Creator: Arov, Mikhail & U., /Northern Illinois
Partner: UNT Libraries Government Documents Department

Search for Squarks and Gluinos with the D0 detector

Description: We report on D0 searches for scalar quarks ({tilde q}) and gluinos ({tilde g}), the superpartners of quark and gluons, in topologies involving jets and missing transverse energies. Data samples obtained with D0 detector from p{bar p} collisions at a center-of-mass energy of 1.96 TeV corresponding to an integrated luminosities of 1-4 fb{sup -1} were analyzed. No evidence for the production of such particles were observed and lower limits on squarks and gluino masses were set.
Date: October 1, 2009
Creator: Uzunyan, Sergey A. & U., /Northern Illinois
Partner: UNT Libraries Government Documents Department

Physics validation studies for muon collider detector background simulations

Description: Within the broad discipline of physics, the study of the fundamental forces of nature and the most basic constituents of the universe belongs to the field of particle physics. While frequently referred to as 'high-energy physics,' or by the acronym 'HEP,' particle physics is not driven just by the quest for ever-greater energies in particle accelerators. Rather, particle physics is seen as having three distinct areas of focus: the cosmic, intensity, and energy frontiers. These three frontiers all provide different, but complementary, views of the basic building blocks of the universe. Currently, the energy frontier is the realm of hadron colliders like the Tevatron at Fermi National Accelerator Laboratory (Fermilab) or the Large Hadron Collider (LHC) at CERN. While the LHC is expected to be adequate for explorations up to 14 TeV for the next decade, the long development lead time for modern colliders necessitates research and development efforts in the present for the next generation of colliders. This paper focuses on one such next-generation machine: a muon collider. Specifically, this paper focuses on Monte Carlo simulations of beam-induced backgrounds vis-a-vis detector region contamination. Initial validation studies of a few muon collider physics background processes using G4beamline have been undertaken and results presented. While these investigations have revealed a number of hurdles to getting G4beamline up to the level of more established simulation suites, such as MARS, the close communication between us, as users, and the G4beamline developer, Tom Roberts, has allowed for rapid implementation of user-desired features. The main example of user-desired feature implementation, as it applies to this project, is Bethe-Heitler muon production. Regarding the neutron interaction issues, we continue to study the specifics of how GEANT4 implements nuclear interactions. The GEANT4 collaboration has been contacted regarding the minor discrepancies in the neutron interaction cross sections for boron. ...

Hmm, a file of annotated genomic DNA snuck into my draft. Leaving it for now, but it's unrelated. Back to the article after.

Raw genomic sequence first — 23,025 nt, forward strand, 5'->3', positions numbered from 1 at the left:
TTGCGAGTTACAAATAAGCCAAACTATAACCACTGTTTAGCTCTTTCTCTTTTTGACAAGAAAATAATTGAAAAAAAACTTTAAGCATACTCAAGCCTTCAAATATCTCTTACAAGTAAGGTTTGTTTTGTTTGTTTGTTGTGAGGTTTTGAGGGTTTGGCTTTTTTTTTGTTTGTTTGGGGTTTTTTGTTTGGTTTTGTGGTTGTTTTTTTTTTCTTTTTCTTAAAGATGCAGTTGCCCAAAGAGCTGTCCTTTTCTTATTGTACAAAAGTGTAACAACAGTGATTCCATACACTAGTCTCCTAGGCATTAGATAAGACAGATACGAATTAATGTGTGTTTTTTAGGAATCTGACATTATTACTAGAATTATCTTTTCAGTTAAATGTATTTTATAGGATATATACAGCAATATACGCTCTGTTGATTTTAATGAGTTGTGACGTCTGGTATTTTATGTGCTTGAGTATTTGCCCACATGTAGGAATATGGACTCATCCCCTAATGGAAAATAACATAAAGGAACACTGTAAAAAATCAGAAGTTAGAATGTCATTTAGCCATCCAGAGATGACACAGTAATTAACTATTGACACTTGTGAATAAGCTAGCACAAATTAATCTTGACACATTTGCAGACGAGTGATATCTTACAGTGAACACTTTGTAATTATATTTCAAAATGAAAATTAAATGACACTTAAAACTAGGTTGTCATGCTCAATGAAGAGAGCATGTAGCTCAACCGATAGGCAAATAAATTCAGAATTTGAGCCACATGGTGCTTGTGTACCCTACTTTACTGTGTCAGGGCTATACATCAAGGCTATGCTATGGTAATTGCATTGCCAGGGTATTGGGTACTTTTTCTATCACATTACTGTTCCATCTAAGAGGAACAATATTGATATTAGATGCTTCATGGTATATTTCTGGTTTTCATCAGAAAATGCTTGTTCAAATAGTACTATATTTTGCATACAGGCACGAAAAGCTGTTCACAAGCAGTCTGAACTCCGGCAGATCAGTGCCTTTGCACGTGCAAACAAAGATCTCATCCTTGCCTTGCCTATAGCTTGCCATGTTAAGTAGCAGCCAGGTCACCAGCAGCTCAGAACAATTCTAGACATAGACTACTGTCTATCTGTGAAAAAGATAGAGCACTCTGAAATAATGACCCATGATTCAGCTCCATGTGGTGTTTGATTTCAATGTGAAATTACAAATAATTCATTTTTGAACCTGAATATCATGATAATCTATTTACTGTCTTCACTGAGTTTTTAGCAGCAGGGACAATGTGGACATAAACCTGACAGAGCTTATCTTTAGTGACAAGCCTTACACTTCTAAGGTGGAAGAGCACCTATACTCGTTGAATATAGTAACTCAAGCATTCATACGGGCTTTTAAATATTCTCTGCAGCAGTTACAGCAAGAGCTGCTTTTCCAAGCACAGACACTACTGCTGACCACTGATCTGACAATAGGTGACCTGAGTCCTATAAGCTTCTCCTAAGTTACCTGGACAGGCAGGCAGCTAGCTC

Date: July 1, 2011
Creator: Morris, Aaron Owen & U., /Northern Illinois
Partner: UNT Libraries Government Documents Department

Effects of the 9-T magnetic field on MRS photodiode

Description: The experimental results on the performance of the MRS (Metal/Resistor/Semiconductor) photodiode in the strong magnetic field of 9T, and the possible impact of the quench of the magnet at 9.5T on sensor's operation are reported. The measurement method used is being described. The results of the work agree with the expectations that the MRS photodiode is not exhibiting sensitivity to the magnetic field presence. This result is essential for the design of the future electron-positron linear collider detector.
Date: October 1, 2005
Creator: Beznosko, D.; Blazey, G.; Dyshkant, A.; Rykalin, V. & U., /Northern Illinois
Partner: UNT Libraries Government Documents Department

Silicon photomultiplier choice for the scintillating fibre tracker in second generation proton computed tomography scanner